Let’s Talk Opinion in conversation with Queer Guess Code
“We’ve gotten the idea from movies and magazines that silence is sexy. Ultimate romance means fireworks and fairy dust sprinkling down from the heavens and instilling in us some magical intuition where both people suddenly just know what the other wants. Speaking out loud in full sentences would break the rhythm, ruining the mystical thrill of the spontaneous moment. And GOD FORBID you ask permission to do anything. I mean, come on, major boner killer.” Un-Memorizing the “Silence is Sexy” Date Script
I was quite taken by this article when I first read it a month or so ago, before the start of the Let’s Talk Opinion series. What struck me most was one particular insight, which I had never considered before:
“Women are not given enough opportunities to say ‘yes.’”
The piece begins with the author’s account of a personal experience: “We were kissing. Lying on the cold wood floor, my hand travelled across her stomach and she whispered, “I think we should take it slow.” I agreed immediately. Before moving in to kiss her again, I said, “Just tell me when to stop.””
They thought this to be a considerate, respectful reaction. However, what followed next disabused them of this notion: “Pulling away from me, her face took on a serious expression … what she said was, “Women are not given enough opportunities to say ‘yes.’””
Indeed. We always assume that a woman has the right to say no, but it is seldom that we consider the possibility that a woman ought to be given the opportunity to say yes.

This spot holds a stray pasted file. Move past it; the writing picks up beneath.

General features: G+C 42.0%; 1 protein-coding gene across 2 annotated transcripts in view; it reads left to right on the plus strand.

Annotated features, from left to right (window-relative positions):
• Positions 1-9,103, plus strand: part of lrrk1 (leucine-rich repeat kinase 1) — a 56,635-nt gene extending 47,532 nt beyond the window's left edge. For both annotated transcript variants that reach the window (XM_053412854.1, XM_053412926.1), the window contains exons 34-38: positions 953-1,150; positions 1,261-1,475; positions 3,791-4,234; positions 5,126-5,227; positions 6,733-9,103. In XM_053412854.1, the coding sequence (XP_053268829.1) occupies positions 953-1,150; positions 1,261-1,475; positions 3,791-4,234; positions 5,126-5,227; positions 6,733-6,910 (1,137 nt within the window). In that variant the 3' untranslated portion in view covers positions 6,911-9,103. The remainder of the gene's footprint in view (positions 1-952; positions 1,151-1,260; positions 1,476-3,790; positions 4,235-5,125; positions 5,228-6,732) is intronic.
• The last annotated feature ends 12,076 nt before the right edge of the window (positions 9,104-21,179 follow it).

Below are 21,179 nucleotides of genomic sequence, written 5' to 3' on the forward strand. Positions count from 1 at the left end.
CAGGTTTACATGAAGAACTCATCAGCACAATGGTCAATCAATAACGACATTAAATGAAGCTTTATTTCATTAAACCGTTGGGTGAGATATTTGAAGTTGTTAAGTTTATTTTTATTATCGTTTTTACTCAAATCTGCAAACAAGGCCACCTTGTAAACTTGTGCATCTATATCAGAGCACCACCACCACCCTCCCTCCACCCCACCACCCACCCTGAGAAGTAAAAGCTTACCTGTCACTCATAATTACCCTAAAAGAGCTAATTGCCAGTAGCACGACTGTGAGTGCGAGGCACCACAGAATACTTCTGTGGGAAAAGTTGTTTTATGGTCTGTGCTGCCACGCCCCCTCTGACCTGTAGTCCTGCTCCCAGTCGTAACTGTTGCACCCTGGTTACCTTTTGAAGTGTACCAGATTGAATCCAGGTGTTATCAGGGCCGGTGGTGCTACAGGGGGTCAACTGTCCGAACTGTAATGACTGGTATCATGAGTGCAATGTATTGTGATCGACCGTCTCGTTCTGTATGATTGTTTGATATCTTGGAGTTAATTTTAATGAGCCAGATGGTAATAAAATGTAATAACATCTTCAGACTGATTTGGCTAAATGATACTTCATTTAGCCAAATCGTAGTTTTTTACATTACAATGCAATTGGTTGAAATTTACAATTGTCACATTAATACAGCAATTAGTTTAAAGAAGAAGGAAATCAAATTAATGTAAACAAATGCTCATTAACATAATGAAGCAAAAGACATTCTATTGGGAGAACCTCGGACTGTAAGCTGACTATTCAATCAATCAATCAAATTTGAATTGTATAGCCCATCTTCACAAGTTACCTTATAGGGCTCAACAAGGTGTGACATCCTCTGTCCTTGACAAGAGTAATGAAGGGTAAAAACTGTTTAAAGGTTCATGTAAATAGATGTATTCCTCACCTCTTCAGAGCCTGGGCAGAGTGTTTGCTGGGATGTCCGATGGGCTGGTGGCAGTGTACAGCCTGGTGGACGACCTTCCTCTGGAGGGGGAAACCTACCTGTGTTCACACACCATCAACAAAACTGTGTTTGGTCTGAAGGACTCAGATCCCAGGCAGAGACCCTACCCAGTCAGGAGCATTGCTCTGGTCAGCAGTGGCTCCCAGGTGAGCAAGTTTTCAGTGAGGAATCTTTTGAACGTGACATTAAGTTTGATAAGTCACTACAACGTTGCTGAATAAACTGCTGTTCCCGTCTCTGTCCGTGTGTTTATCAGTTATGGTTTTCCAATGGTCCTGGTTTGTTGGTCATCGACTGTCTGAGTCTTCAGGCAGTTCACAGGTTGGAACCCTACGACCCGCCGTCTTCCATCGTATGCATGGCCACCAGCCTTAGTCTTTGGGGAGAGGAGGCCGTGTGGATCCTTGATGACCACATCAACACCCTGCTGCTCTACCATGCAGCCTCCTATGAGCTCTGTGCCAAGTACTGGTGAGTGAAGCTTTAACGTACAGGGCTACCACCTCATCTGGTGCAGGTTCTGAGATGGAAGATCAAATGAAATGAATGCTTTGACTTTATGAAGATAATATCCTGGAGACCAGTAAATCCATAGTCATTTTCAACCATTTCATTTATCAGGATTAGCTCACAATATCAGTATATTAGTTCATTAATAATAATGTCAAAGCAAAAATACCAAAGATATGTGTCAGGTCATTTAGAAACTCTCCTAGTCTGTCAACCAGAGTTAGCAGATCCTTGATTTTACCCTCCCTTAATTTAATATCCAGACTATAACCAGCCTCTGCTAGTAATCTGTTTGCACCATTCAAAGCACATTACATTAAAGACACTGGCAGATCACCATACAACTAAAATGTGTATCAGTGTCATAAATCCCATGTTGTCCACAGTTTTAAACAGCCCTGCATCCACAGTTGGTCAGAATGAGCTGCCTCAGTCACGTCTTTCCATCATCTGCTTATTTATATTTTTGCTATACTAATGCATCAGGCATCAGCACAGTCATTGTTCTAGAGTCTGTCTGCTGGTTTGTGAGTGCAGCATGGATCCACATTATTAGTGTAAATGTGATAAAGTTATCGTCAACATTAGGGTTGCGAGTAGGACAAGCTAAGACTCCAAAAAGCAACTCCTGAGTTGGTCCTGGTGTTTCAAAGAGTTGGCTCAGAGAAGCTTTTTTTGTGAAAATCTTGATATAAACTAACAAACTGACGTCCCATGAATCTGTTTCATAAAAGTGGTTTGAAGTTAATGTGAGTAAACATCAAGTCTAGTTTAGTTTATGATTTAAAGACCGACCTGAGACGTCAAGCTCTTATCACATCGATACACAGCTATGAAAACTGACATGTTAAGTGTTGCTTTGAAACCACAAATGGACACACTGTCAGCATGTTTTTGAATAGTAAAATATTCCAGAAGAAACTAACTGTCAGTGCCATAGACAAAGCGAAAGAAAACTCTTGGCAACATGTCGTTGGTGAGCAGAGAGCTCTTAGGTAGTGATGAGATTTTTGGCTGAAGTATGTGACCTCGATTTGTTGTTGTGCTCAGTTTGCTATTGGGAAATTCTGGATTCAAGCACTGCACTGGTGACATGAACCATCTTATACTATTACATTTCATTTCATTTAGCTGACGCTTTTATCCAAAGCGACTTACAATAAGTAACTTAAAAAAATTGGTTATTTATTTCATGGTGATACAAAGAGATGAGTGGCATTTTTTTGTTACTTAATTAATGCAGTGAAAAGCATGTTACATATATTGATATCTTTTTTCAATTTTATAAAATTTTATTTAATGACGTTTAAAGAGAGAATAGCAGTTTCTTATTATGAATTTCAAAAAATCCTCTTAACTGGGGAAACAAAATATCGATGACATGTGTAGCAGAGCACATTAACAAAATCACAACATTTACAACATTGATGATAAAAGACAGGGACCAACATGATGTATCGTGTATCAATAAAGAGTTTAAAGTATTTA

This is all a big part of how men and women are socialised to behave in relationships. Men are expected to make the first move, be the active agent. Whereas women are expected to be the recipients of sexual advances, keep silent if they concur and say no or stop if they don’t want to go any further.
This may become problematic in a situation where the advances are welcome, but where a woman feels uncomfortable to go as far as the man may want or expect it to go once the first move is made. A woman may “want a hug goodnight, but not a kiss,” may be “excited about kissing, but uncomfortable with petting,” or they may even be very “enthusiastic about making out, but aren’t ready for sex.” Saying no puts a dampener on whatever is going on, even if the no only refers to the next step and could even result in a negative feeling about an experience that was otherwise positive.
If a woman hesitates for too long, wanting for… the petting say, to continue, but not wanting for it to become anything more, then she “could end up doing any variety of things against her innermost wishes,” and the author argues that this “silence is sexy” model is in part responsible for creating rape culture.
Queer Guess Code‘s solution to this is a simple and straightforward one: “Give women some agency by pausing now and then and allowing them to say YES and ask for what they want! I swear, it is sexy as hell to give somebody exactly what you know they want, without wondering if you’re guessing wrong.”